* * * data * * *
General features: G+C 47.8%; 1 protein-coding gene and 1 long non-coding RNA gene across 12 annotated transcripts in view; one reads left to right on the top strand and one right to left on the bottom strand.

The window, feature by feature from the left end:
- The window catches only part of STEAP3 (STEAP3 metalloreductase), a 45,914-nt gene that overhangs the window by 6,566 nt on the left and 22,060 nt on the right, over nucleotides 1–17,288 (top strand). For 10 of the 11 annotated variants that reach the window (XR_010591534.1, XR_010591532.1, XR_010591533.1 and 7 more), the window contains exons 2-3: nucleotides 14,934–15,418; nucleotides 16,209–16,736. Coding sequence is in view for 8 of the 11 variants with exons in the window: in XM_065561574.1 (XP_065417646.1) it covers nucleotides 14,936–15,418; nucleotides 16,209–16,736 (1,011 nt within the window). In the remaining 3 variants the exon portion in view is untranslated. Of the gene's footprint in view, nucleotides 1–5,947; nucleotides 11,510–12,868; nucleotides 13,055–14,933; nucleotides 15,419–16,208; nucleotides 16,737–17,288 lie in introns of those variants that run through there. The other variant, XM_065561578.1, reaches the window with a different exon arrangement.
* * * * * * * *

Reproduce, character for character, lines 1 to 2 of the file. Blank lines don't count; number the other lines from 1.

General features: G+C 47.8%; 1 protein-coding gene and 1 long non-coding RNA gene across 12 annotated transcripts in view; one reads left to right on the top strand and one right to left on the bottom strand.

The window, feature by feature from the left end: